The Internet is loaded with career advice.
Everywhere you look there are tips on choosing a major, writing a resume, navigating an interview, diplomatic skills, time management, innovation, project management, leadership, strategic thinking, career dressing, moving up the ladder, and on and on and on.
Some of this advice seems like it was written for shock value, although maybe it's a good thing to challenge the conventional wisdom. We hear that we should "First, Break All The Rules" rather than follow them; that we can earn a full-time income in a "4-Hour Workweek" and not over 40 hours; and even that "Unhappiness is good for you."
With all this advice, you would think that all of us would be rich and famous. Yet the opposite is true. Why are so few people able to advance the way they want to? Lots of things get in the way: health issues, relationship issues, and in the workplace, organizational culture, interpersonal dynamics, power politics, sexism/racism/other isms, and so on.
At the heart of the matter is one piece of advice I think we don't talk enough about, from Roseanne Barr - who was aiming square at women. She said:
"Nobody gives you power. You just take it."
Barr's perception that women are passive about career advancement is echoed by Facebook COO Sheryl Sandberg. In her words:
"Until women are as ambitious as men, they’re not going to achieve as much as men."
In my view, one of the most important things a person can do to achieve career success is to ignore the pressure to be like everybody else. In the workplace, most rules are unspoken; and where people on the lower end of the ladder are concerned, one of the primary rules will always be, "don't rock the boat."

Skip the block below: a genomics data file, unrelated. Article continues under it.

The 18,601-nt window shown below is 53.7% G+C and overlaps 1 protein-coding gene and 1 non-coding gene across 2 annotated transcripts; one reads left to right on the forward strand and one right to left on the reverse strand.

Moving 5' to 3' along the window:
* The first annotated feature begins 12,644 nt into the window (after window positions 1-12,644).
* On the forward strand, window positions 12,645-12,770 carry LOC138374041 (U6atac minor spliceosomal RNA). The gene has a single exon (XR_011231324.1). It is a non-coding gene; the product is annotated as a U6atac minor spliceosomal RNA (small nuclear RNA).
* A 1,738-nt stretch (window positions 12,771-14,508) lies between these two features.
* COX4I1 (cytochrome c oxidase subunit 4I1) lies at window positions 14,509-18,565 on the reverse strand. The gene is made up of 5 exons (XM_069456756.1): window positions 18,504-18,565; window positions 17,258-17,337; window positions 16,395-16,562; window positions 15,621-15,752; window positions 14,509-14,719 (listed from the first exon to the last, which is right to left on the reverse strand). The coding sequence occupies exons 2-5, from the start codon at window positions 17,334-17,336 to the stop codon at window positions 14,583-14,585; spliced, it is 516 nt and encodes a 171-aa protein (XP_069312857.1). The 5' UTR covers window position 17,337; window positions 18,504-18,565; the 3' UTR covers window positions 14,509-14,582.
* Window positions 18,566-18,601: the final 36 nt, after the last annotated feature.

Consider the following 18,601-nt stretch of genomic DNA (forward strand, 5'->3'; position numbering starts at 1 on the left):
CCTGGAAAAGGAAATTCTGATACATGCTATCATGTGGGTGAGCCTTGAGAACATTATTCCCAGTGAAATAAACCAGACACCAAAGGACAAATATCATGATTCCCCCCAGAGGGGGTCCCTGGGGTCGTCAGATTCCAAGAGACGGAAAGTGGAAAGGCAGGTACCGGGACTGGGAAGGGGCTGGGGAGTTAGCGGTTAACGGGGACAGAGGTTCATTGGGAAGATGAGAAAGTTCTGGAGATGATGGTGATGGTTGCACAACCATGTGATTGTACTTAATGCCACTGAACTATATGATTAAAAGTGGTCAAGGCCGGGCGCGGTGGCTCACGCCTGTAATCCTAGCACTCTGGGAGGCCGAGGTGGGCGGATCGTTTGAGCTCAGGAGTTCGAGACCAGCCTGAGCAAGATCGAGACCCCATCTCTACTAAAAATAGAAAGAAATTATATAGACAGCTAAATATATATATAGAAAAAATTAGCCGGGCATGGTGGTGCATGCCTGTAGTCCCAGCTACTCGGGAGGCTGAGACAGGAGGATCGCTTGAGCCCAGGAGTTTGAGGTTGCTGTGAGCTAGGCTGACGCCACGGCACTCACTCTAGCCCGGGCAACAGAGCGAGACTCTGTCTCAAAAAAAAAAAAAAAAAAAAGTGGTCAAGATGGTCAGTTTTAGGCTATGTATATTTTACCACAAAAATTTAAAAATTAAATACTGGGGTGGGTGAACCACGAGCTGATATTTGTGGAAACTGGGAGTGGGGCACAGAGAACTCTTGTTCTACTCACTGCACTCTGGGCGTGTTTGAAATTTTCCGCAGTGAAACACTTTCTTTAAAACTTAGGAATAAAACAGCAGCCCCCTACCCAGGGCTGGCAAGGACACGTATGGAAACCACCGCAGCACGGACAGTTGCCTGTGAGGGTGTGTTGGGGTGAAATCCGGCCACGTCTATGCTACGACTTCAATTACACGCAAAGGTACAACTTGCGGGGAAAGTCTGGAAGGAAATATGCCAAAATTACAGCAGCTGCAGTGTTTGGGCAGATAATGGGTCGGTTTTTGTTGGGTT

While it is safe, in a way, to conform to what everyone else is doing, wearing, and even thinking - and while it may feel comfortable to stay in the status quo and not try to out-achieve your peers - if you want to go higher you have no choice but to break through the glass ceiling of conformity.
This, I think, is what people get uncomfortable about. They feel like they have to follow the crowd to be accepted, but the only way to become a leader is to flout what the crowd is thinking. To trust their knowledge and instincts, embrace their ambition and their vision of how things could be done differently and better, and actively look for opportunities to advance.
It takes a lot of courage to be different, ambitious, and active instead of passive. But the joy of becoming a leader is overwhelmingly worth the risk.
Read the career advice if you want. But in the end, take it with a grain of salt. Because whichever way the crowd goes, there is another path a contrarian is taking to great success.
Think about it - go your own way - and embrace our own North Star.
Have a good evening everyone, and best of luck in 2012!
Photo by Maria Ly via Flickr